Fleabag, season 2
Fleabag’s first season was, in my estimation, perfect: Phoebe Waller-Bridge’s dark, cringy comedy about a young Londoner with a terrible moral compass was laugh-out-loud funny and filled with tragedy and unexpected heart. I’ve spent the last two years recommending Fleabag to everyone I know, so I was thrilled when a second series was announced—and yet, I was also surprised, because Fleabag’s first season had such a perfect, well-rounded arc that it felt more like a miniseries than the first six episodes in a multi-season saga. For this reason, I’m a tiny bit skeptical, but also very intrigued to see where the show goes. Will Fleabag’s sister leave her terrible husband? Will Fleabag manage to redeem herself? Will Olivia Colman continue to waft around in kaftans, delivering condescending burns in dulcet tones? I certainly hope so.
Stranger Things, season 3
I watched the first two seasons of Stranger Things mostly through my fingers, flinching at every jump scare, and I can’t wait to do precisely the same thing in season 3. That said, I was impressed by how the second season moved slightly away from the world of the Upside Down, and allowed us to spend more time exploring character development and backstory. The standalone episode in which Eleven meets other young people with psychic abilities is a prime example of this, as was Steve’s redemption arc as a protector of the younger kids, and the time given to Nancy and Jonathan’s romance.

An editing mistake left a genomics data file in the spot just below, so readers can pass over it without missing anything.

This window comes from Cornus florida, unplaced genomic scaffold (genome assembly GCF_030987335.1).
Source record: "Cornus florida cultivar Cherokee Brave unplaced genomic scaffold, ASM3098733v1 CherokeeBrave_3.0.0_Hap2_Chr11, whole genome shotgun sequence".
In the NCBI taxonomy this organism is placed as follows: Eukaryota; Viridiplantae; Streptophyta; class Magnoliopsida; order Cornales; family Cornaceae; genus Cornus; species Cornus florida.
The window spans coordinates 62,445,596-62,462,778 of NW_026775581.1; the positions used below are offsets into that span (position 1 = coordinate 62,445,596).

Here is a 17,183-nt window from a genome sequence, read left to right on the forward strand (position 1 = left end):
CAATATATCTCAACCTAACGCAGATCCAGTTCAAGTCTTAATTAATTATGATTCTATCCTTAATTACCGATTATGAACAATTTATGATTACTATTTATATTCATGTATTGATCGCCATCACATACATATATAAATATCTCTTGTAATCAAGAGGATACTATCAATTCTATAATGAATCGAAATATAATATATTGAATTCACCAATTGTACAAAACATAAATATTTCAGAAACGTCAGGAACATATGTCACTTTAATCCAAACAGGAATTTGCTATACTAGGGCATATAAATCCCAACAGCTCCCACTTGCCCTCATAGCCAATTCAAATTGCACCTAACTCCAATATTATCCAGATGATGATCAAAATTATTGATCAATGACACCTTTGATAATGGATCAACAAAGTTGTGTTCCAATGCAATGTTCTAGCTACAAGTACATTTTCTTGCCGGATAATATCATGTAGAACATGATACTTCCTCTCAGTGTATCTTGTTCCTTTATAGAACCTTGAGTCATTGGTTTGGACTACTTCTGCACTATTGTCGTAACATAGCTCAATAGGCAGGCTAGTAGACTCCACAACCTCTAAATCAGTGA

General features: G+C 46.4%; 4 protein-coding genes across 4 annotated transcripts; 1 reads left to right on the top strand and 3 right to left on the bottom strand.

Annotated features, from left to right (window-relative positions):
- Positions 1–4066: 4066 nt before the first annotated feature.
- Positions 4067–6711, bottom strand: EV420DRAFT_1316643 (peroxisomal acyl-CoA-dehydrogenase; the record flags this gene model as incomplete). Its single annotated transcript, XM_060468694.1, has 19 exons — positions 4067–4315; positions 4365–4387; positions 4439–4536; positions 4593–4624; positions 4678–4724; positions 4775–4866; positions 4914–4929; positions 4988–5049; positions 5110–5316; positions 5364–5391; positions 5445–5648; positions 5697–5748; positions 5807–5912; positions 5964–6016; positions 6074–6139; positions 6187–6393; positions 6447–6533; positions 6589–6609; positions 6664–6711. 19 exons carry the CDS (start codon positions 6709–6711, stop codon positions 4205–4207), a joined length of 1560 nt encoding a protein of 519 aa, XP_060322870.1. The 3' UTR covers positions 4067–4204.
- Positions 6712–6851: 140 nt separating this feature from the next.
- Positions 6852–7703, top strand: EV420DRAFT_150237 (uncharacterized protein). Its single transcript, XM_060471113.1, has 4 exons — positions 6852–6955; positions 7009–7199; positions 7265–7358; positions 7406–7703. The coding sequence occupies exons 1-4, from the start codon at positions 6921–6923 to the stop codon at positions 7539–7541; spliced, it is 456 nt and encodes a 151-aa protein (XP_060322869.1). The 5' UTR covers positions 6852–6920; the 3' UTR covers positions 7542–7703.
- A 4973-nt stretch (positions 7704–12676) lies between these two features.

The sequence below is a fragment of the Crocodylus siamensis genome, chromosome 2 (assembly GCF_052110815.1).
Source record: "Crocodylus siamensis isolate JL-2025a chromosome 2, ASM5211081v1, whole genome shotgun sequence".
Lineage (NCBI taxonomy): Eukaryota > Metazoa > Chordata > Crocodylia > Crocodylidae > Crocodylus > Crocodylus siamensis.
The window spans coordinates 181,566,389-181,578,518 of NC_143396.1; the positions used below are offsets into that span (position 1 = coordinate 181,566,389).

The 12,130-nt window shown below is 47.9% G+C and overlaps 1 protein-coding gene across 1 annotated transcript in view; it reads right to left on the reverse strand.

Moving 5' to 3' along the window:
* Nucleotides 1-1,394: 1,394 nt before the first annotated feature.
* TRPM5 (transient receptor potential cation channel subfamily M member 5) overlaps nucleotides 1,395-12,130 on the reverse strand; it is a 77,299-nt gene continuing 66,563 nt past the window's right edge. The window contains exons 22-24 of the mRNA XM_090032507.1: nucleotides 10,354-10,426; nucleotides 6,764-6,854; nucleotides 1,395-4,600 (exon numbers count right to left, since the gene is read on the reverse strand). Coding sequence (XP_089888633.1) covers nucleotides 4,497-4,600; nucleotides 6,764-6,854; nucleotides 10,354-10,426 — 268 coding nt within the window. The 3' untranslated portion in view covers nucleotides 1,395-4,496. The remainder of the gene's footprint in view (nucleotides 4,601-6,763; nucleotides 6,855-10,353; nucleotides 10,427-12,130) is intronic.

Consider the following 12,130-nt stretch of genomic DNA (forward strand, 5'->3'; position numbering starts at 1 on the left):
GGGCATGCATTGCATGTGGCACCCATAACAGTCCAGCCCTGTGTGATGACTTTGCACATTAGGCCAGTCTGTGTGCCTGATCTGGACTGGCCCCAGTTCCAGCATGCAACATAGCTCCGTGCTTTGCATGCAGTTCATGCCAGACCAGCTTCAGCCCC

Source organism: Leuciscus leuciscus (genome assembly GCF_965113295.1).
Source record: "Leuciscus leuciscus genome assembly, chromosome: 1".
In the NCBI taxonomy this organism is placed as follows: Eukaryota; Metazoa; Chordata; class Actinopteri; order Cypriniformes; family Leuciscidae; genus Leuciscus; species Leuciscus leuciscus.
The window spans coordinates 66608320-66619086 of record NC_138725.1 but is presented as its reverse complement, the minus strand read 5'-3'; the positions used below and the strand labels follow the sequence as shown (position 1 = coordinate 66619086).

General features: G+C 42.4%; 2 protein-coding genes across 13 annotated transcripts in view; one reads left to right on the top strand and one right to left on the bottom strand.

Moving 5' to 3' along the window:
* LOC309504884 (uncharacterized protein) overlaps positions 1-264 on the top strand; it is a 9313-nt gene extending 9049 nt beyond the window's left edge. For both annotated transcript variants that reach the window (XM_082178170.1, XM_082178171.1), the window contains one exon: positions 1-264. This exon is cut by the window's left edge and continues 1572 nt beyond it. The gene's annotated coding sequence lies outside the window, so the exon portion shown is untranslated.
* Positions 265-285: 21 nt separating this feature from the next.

Big Little Lies, season 2
Like Fleabag, the first season of Big Little Lies felt complete in its own right (in this case, because it followed the arc of a novel), so I’m curious to see how the story unfolds in this new season. Meryl Streep has been cast to play the mother of the person who was murdered at the end of season 1 (see how carefully I’m avoiding spoilers here?), which suggests the season will fill in some of the details of the murder investigation; but I’m especially looking forward to seeing how the relationships between the women at the center of the story continue to develop. For me, the thing that made Big Little Lies great wasn’t whodunit suspense, but the way it created a detailed portrait of complicated friendships and marriages.
Catastrophe, season 4
Catastrophe follows the speedy courtship and chaotic marriage of Sharon (played by Sharon Hogan) and Rob (Rob Delaney), and season 3 ended with something of a cliffhanger: following a rough patch in their marriage, Rob, a recovering alcoholic, has secretly started drinking again, and, in the final minutes of the last episode, got into a minor car crash while under the influence. Rob and Sharon’s are far from perfect, but as you watch them mess up again and again, falling short in their efforts to succeed in their careers and to be the parents and partners they want to be, you can’t help but love them.